DV-19-05 Perfluorinated alkyl substances (PFAS) and phthalates in marine mammals found in the Gulf of Maine adjacent Canadian waters: relevance to human health
Dr. Sean Todd
College of the Atlantic
Perfluorinated alkyl substances (PFAS) and phthalates are persistent organic pollutants, toxic chemicals that are mostly resistant to degradation and can accumulate over periods of time in an environment. The effects of these toxins are unknown for marine mammals, but have been linked to developmental problems and immunosuppression in humans and other wildlife. Marine mammals are apex predators of the marine food webs and are therefore good indicators of whether humans and wildlife are being exposed to harmful levels of PFAS and phthalates.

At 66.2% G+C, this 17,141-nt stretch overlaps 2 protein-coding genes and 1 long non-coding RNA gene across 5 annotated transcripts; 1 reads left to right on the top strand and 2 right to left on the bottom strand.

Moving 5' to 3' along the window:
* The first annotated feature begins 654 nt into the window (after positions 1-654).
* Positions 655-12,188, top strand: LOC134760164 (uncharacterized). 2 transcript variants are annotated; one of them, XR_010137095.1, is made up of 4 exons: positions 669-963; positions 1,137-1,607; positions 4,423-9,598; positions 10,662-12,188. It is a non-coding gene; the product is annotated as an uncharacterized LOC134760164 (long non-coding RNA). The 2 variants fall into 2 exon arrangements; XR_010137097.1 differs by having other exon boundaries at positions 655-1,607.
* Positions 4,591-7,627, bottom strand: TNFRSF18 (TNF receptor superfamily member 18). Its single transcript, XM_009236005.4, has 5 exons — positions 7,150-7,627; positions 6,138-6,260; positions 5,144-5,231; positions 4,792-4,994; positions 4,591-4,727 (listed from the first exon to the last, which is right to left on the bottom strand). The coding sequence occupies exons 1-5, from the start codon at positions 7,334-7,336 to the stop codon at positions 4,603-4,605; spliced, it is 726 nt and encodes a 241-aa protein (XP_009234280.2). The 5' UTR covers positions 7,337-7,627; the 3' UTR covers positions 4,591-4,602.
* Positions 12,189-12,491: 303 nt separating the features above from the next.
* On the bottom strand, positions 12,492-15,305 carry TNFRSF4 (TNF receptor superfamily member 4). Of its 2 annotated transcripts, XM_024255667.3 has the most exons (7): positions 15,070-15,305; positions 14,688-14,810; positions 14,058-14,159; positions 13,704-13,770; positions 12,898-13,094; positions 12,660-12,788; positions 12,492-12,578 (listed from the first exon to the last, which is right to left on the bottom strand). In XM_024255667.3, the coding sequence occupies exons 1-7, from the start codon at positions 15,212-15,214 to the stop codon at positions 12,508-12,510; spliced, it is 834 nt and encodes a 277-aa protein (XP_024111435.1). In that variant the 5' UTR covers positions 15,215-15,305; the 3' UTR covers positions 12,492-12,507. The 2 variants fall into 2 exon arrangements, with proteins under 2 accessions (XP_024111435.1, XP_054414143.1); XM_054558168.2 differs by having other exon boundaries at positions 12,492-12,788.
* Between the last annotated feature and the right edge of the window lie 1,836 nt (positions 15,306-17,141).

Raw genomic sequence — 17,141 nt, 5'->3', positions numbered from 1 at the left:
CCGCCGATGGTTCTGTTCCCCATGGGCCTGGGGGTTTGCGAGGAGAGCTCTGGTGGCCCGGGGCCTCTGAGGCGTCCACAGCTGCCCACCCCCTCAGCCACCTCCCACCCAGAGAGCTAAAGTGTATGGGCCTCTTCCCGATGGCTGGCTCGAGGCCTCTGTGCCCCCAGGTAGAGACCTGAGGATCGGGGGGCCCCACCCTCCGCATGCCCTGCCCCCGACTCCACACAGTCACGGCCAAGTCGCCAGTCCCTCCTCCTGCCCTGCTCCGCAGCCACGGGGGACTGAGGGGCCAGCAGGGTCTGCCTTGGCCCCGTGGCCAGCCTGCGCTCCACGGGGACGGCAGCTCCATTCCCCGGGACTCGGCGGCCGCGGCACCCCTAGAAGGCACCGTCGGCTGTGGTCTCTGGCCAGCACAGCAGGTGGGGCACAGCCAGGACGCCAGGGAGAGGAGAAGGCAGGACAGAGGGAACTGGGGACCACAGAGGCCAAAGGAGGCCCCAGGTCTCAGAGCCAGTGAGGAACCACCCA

Researchers at the College of the Atlantic are investigating potential toxins that could be affecting Maine’s ocean ecosystems. Researchers will collect samples of phytoplankton and zooplankton, seawater, and marine mammal tissues in order to determine the concentrations of PFAS and phtahlates in the Gulf of Maine. In addition, researchers plan to engage community members in these issues, form partnerships with local fishermen, and collaborate with other researchers in the field who specialize in this area of study.
Sea Grant Funds: $5,000